OUR RED RIVALS
Russia: Growing Challenge To World Industry
Waiting on the street, you talk with a man
about jet transports and things. “Are you pleas
ed with Russia’s progress in industry and
science?” you ask.
“Because it makes more work.”
By the swan pool in Gorky park you ask a
keen-looking lad what field he wants to enter
when he grows up.
“Why? Because of the high pay? Fame?”
He wrinkles his forehead. “Because it is use
ful,” he says.
ON THE DECK of a Sunday afternoon boat up
the Moscow River you slide onto the bench be
side a man in work clothes, taking a bundle of
berry bushes home to plant. He is a skilled me
chanic in a nearby factory. You talk with him
about his work. “Do you get paid more every
year?” you ask.
“Not necessarily. We get paid more when we
do more and better work.'”
“Do you think this is a good system?”
A big, brightly-colored factory poster shows
a vigorous youth pointing to a minute on the
clock. “Watch the working minute!” he cau
tions. “Time is the people’s wealth.” A chart
shows how much steel, coal, sugar, housing is
produced “in our country” per working minute.
“In our country, everyone works,” the people
tell you with pride.
Then they ask about your country. “Is it true
there are four million unemployed?”
You explain: “At present the prices on some
things have gone rather high and people are not
buying as they did. Wages and prices are high.
But the state pays those who are out of work.”
“How much does a skilled worker make in
America?” asks his Russian counterpart, who
earns 1,200 rubles a month—or 60 cents an hour,
figured at ten rubles to the dollar. (Tourists are
given ten rubles to the dollar. Official exchange
is four to the dollar, but based on prices, ten to
one seems nearer correct.)
"IN AMERICA he gets $2.50 to $3 per hour;
maybe more,” you say.
He is thoughtful, possibly incredulous.
You are thoughtful. You begin to see the prob
lem in an unwelcome light.
Khrushchev spoke of the communist economy
“proving itself” and “transforming itself into a
world economy through peaceful competition.”
This competition, obviously, is to be in the world
market. On one side is America, with its highly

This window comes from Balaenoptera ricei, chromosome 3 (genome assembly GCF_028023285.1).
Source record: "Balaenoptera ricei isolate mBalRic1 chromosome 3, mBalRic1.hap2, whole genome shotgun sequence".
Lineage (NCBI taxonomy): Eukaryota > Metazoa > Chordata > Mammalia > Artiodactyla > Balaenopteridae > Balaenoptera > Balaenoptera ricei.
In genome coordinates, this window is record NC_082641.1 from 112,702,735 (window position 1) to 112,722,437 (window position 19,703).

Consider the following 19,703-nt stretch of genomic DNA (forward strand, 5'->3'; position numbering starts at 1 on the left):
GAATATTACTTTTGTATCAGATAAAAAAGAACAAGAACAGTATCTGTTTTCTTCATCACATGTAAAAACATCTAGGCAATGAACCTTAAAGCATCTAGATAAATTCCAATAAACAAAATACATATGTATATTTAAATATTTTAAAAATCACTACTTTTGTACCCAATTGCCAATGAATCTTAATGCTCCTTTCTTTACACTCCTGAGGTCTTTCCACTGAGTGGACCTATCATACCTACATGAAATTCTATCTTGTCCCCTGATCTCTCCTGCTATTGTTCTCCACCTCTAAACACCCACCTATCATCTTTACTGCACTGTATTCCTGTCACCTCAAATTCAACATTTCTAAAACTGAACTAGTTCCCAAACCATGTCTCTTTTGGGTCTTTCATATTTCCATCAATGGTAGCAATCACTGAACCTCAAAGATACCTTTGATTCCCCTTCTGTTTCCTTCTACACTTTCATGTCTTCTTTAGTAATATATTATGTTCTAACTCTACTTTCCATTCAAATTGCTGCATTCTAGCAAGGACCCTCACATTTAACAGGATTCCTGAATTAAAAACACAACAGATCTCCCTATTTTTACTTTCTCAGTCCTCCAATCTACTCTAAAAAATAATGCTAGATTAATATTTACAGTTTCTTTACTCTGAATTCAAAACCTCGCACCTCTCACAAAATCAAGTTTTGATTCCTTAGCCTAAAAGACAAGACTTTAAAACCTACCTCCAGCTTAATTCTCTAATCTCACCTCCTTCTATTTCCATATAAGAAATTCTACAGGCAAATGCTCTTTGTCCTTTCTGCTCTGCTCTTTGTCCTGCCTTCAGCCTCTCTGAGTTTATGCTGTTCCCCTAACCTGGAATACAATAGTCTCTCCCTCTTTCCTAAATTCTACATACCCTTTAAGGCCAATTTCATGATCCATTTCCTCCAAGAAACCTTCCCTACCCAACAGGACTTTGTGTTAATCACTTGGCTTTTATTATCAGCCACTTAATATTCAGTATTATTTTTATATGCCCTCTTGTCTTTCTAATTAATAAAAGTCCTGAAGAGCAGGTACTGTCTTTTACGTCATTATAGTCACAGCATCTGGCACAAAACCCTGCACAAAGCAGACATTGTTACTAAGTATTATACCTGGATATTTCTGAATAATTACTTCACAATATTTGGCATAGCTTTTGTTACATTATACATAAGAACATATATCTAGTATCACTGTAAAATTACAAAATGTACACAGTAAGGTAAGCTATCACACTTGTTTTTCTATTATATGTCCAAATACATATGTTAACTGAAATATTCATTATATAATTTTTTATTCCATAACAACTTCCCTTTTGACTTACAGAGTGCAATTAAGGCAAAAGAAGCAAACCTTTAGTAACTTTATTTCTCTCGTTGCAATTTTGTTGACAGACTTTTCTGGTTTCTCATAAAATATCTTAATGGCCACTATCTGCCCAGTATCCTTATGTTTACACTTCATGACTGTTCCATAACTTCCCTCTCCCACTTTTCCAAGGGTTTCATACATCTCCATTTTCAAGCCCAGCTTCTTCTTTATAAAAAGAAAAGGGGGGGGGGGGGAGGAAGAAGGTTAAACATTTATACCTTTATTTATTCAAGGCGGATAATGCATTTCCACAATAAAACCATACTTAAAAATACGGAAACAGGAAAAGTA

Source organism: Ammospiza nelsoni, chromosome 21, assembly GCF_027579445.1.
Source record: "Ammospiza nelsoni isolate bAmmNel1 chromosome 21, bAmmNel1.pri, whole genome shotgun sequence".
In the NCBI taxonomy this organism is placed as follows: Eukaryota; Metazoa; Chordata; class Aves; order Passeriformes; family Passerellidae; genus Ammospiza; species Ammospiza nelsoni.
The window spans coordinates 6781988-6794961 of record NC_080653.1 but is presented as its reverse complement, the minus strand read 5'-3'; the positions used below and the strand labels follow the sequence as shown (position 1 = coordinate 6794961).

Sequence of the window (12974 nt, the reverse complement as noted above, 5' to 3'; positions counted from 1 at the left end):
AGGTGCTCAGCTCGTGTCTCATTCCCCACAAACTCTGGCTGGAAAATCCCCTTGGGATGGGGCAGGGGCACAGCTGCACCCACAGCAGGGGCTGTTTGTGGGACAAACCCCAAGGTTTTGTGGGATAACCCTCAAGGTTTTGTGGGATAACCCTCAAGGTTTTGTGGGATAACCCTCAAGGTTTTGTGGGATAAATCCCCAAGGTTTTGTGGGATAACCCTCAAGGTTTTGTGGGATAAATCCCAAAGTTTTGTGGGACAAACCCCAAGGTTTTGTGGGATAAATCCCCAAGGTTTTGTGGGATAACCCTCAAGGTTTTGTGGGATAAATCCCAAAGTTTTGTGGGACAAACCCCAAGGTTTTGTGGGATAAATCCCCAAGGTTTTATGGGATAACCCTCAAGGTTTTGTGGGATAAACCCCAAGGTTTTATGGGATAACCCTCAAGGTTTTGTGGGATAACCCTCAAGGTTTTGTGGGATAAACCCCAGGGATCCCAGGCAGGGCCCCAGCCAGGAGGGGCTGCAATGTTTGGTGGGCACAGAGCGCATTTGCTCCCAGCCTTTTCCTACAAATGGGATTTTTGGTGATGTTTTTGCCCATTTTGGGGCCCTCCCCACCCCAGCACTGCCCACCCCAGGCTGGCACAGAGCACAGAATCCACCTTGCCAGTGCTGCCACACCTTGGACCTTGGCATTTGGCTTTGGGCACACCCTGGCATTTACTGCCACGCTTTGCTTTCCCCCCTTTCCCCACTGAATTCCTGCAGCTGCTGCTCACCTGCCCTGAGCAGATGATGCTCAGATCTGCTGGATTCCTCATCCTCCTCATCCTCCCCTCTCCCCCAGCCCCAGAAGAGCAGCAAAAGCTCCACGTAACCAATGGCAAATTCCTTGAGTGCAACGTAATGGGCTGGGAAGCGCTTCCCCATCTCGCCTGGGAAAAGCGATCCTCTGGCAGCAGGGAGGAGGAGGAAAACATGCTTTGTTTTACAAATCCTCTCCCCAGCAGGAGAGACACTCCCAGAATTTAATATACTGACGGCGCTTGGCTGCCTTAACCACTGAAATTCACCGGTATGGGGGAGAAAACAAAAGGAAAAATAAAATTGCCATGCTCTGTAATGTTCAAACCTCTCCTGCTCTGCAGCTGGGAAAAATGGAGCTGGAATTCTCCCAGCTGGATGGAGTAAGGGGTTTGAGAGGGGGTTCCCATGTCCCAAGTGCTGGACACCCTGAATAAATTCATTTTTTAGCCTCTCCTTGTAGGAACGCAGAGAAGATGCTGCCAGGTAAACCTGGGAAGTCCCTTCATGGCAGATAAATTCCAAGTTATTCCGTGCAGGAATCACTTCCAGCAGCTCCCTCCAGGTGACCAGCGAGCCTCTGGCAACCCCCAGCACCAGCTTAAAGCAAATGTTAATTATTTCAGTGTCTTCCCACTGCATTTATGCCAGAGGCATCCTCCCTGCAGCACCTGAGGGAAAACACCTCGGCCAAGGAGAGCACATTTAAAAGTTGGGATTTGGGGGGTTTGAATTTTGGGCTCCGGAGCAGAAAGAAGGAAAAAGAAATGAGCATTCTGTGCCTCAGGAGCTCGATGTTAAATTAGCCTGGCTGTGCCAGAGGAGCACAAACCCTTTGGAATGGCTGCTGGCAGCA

priced man-hour. Up to now it has made good
that high cost, by machinery and tooling and
mass production. But here you find Russia set
ting up with deliberate care the same mass-pro-
duction technique, with low-cost man-hours. You
quickly decide America will not relinquish its
high pay, because it makes purchasing power.
You see a challenge of immense proportions
looming before United States industry; How to
match a coming giant rival whose ideal is out
put, not pay.
Before your eyes, you can see the seeds of the
great contest being planted. Hotel lobbies and
dining rooms are teeming with foreign guests—
Asians, Africans, a South American talking busi
ness with a Russian host across champagne and
caviar. Seeds of peaceful competition.
A STRANGE THOUGHT crosses your mind;
a future Russia emerging from the iron curtain
and America withdrawing behind the dollar cur
tain, priced out of the market, left trading with
itself. “Could it be?” you ask yourself.
You meet a young man from West Africa, jet
black, intelligent of speech, a student. He has just
visited China, watched the great anti-American
Second in a series of four articles by
Harold Mansfield, author of Vision and The
Challenge (United Kingdom). Director of
public relations of Boeing Airplane Com
pany. Mr. Mansfield recently visited the
Soviet Union with a delegation sponsored
by the Iniernational Council of Industrial
Editors. In preparation for the trip, he
learned the Russian language, that he
might make a first-hand evaluation of
Soviet efforts to surpass America indus
Copyright: Harold Mansfield.
rally in Peking. He is touring Russia and west
ern Europe. “I’d like to see America,” he says,
“but it costs too much.”
“A round trip flight from London to New York
is down to $450 now, economy fare,” you tell
“But it’s the hotel, the meals, the living costs,”
he says. “I cah’t afford it.”
You consider an out. Soviet state-owned indus
try may fail to prove itself; may never be able
to produce an equal product for less money.
American ingenuity is too much for them. Or is
It’s time to go into some Soviet plants, talk to
the directors, the engineers, the trade unions. See
for yourself how they’re doing. You set out.
THE SPIRIT of the Russian industrial worker
does not have the airy exhilaration of freedom,
but it has the determination of grim reality;
“There’s a job to do, and it’s up to us to do it.”
It is a spirit that has had a frightful past: First
the czarist’s “Work, you devils, work.” Then the
revolutionist dictator’s “Work with us, or Si
beria!” Now the march words, “Together work
ers, work.” It is the song of a new Volga boat
man, with the boatmen owning the boat.
At a machinery plant in Moscow, you enter a
dark hallway, emerge to a factory area, dirt-